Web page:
I first discovered Fat Matt’s Rib Shack seven or eight years ago when someone suggested that I go there and hear this blues band. Now I end up there about once every five or six weeks. Somehow, I’ve failed to blog about it. This entry actually comprises two visits (so that I can cover more of the menu. Yep. That’s the reason)
The menu is simple – and on the wall. Ribs (sandwich, 1/2 rack, full rack). Chicken (1/4, 1/2, whole). A rib and chicken combo. A chopped pork sandwich (there is no pork plate). And sides (baked beans, cole slaw, potato chips, Mac and cheese, collard greens and Brunswick stew).
Three of the best things about Fat Matt’s:
- The live music. Starting up some time after 8:00, there is live blues music every night. And, as it is really small, it is really loud. Primarily local and almost exclusively blues.
- The place, itself. Everyone that works there seems to enjoy it – the service is quick, but not immediate. When you place your order, instead of giving you a number, you get a picture in a plexiglass stand – this evening I was Marilyn Monroe. There is a mural that is a parody of Mt Rushmore (Muddy, BB King, Robert Johnson and (what may be) Albert Collins) on the back wall. The slightly raised stage is in front of the mural, at the back of the restaurant, with a Hammond B3 on one corner and amps lining the back. They’ve been in business since 1990, which puts them in the upper echelon of local restaurants, in terms of tenure.
- But the top reason is the ribs. They have just the right amount of smoke, are meaty, with a charred crust and are cooked to the point that, with just the right pull of your teeth, you can pull back a clean bone. Some of the best in town, consistently winning awards in local fan polls.
Since I knew that I was going to be writing about it soon, on visit one I decided on a 1/4 rack of ribs with Brunswick stew and a pulled pork sandwich, which is served with chips.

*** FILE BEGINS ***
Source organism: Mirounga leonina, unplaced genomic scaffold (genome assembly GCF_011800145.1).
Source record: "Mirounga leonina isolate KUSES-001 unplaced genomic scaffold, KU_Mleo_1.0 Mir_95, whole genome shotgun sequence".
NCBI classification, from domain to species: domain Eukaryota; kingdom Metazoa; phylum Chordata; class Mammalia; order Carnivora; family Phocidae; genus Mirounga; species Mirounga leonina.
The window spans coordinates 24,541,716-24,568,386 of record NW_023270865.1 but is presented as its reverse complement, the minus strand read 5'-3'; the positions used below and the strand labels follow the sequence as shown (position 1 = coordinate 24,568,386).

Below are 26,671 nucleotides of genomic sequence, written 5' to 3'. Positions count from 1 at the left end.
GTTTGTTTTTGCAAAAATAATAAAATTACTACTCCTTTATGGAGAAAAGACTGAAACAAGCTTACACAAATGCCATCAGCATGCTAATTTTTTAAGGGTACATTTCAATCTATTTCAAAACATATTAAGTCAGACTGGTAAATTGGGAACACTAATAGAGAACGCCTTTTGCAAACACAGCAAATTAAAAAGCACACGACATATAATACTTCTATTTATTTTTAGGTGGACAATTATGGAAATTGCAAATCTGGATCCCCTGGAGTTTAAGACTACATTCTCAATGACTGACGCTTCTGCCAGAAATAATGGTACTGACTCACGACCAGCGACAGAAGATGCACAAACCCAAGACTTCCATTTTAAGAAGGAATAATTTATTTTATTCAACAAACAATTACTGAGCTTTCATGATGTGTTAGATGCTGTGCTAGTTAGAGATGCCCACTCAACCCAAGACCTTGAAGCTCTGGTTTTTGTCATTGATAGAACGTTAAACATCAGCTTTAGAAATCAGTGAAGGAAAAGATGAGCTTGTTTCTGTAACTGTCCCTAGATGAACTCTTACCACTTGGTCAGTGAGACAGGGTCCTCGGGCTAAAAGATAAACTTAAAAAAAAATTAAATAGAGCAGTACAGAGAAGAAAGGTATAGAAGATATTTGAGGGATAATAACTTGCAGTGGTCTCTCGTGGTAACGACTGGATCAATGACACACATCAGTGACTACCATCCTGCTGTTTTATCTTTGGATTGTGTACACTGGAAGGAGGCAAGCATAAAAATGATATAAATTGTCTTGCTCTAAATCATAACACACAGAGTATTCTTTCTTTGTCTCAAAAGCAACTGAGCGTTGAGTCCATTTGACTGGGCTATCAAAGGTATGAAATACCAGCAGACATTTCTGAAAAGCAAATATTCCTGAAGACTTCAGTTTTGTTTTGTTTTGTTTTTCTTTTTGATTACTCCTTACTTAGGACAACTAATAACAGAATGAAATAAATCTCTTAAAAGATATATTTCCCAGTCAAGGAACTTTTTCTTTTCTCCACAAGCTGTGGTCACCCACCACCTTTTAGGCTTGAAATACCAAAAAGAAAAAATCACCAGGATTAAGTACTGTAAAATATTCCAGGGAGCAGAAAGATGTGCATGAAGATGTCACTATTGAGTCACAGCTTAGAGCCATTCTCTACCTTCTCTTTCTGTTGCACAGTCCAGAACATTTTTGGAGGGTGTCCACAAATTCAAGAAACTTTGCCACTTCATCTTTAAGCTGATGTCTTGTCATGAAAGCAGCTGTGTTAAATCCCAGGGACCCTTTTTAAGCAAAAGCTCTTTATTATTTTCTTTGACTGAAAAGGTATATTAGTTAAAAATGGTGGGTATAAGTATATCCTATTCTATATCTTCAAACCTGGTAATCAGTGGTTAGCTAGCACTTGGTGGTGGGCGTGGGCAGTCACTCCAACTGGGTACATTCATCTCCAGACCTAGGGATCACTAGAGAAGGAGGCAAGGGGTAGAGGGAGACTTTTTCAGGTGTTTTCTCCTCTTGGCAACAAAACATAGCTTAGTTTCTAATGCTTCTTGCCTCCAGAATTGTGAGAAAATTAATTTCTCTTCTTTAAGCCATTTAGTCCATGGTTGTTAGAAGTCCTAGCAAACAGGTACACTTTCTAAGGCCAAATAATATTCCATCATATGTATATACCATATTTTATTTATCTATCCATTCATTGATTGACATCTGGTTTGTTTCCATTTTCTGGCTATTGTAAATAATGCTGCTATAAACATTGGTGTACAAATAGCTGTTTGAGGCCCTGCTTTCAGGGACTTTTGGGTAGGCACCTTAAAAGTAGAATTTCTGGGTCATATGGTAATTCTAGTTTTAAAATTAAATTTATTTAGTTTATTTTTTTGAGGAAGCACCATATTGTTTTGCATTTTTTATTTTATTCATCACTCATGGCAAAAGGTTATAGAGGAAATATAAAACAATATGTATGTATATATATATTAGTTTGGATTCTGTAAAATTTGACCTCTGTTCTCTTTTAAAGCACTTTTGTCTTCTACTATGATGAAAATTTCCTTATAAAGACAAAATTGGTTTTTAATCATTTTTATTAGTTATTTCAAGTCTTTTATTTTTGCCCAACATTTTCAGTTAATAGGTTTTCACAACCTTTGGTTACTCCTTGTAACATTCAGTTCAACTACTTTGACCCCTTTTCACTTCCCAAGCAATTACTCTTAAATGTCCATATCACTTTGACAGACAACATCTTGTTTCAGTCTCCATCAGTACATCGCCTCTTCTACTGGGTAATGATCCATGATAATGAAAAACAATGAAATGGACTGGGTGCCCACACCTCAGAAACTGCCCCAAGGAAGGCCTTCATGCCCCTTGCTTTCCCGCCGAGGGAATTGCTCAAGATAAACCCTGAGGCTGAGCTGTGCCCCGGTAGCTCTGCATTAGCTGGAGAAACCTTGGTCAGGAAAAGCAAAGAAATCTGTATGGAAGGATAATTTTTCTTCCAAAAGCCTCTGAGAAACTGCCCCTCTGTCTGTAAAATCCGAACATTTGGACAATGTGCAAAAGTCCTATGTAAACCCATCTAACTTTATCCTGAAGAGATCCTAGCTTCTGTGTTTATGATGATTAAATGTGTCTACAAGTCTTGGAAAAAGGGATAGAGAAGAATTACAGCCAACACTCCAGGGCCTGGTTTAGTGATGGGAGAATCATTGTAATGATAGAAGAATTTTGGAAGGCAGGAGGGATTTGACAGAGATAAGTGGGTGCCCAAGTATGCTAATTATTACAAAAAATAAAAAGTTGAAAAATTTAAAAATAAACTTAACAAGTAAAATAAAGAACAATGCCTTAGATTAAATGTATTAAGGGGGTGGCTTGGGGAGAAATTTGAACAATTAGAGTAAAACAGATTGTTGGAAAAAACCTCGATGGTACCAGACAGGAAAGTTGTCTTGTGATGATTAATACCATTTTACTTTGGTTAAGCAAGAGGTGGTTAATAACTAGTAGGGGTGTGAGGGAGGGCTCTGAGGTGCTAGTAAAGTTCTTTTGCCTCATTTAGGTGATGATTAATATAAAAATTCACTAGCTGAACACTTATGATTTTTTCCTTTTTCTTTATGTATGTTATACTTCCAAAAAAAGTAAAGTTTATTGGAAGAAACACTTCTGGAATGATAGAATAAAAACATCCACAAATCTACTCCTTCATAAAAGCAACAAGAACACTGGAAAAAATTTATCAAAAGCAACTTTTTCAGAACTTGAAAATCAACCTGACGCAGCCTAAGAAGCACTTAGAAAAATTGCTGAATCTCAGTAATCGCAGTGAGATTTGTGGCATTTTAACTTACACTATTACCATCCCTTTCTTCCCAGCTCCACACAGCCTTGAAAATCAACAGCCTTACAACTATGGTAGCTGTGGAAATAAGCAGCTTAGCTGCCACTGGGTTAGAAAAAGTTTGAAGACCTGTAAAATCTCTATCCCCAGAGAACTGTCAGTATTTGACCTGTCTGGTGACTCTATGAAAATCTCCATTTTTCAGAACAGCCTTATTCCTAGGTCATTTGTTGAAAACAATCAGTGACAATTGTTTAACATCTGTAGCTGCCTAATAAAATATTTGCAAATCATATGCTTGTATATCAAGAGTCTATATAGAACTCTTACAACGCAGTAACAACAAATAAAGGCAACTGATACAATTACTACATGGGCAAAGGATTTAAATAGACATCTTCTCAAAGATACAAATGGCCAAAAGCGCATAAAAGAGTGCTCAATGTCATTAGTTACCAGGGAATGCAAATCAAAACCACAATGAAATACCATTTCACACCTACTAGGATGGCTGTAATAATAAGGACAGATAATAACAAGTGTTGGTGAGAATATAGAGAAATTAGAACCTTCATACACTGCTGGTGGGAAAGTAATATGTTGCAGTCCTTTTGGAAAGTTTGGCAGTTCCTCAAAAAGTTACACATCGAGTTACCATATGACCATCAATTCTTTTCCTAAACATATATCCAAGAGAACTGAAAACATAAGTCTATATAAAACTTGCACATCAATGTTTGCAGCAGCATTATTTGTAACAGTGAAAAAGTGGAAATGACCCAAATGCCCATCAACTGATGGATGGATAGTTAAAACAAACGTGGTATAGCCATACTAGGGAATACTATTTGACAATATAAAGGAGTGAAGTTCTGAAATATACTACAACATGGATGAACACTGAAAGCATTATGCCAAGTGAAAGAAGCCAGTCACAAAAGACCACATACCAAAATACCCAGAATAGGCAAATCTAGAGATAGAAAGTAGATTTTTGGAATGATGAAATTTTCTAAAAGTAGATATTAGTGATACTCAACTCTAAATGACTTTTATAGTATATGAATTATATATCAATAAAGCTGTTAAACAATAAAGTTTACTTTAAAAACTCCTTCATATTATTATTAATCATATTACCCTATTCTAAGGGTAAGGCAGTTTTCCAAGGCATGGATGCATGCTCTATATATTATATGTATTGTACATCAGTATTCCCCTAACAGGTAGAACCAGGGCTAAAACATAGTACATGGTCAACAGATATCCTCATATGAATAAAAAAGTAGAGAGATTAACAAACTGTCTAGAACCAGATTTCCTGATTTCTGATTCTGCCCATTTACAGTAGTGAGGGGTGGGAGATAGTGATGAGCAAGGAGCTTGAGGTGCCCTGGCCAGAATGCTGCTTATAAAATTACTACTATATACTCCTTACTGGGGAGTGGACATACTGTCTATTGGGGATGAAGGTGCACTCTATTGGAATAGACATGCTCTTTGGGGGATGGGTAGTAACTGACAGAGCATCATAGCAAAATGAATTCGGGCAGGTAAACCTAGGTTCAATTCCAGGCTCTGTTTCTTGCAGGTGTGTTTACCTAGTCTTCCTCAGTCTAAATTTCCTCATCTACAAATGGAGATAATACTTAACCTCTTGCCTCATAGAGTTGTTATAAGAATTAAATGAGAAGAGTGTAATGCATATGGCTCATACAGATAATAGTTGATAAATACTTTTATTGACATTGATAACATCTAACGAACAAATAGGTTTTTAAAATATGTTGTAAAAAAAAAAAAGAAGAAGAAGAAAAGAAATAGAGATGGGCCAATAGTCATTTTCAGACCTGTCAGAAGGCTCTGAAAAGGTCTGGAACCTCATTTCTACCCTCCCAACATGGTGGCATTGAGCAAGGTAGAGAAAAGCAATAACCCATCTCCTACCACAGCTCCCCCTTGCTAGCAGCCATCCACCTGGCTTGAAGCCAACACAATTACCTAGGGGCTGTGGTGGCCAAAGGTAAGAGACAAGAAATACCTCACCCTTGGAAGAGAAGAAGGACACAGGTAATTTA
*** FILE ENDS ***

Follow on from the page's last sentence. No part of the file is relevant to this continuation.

I knew I was going to like the ribs – I always do (see #3 above). They are served almost with sauce on them, but not dripping, with a styrofoam container of sauce for dipping. I like to eat the ribs without sauce and dip the bread in the sauce. To each his own.
The chopped pork and stew were the new choices for me. The stew was very meaty, with only a few add-ins. It isn’t the best stew I’ve ever eaten, but it wasn’t bad. The pork in the sandwich was finely chopped and was sauced well (think of a barbecue sloppy joe) – it wasn’t dry, but the bread wasn’t soggy. A fine line to walk, but they succeeded. And it was a little spicy. I wouldn’t hesitate to order the pork sandwich again, but I’d pass on the stew, if I ever manage to order anything other than a rack of ribs, which I’ve done most every time I’ve been.
On the second visit (tonight), I again ordered the pork sandwich, this time with a 1/4 chicken with mac-n-cheese.
The chicken was as good as the pork and almost as good as the ribs – tender and juicy. Their sauce is one of my favorites, it always seems to be hot (temperature-wise) and complements white bread like little this side of Tuscaloosa.
For years, they’ve been cash only (which has led to scrambling for money when out to dinner with other couples), but they’ve begun to accept cards in the last few years. There seems to always be a line, but the later you show up, the longer the wait – seating is fairly limited, both inside and out. But when it is 10:00 pm, you’re in the city and you need some ribs, this is the place to go.
” I like to eat the ribs without sauce and dip the bread in the sauce.” Amen. Good BBQ doesn’t need sauce, but plain white bread sure does.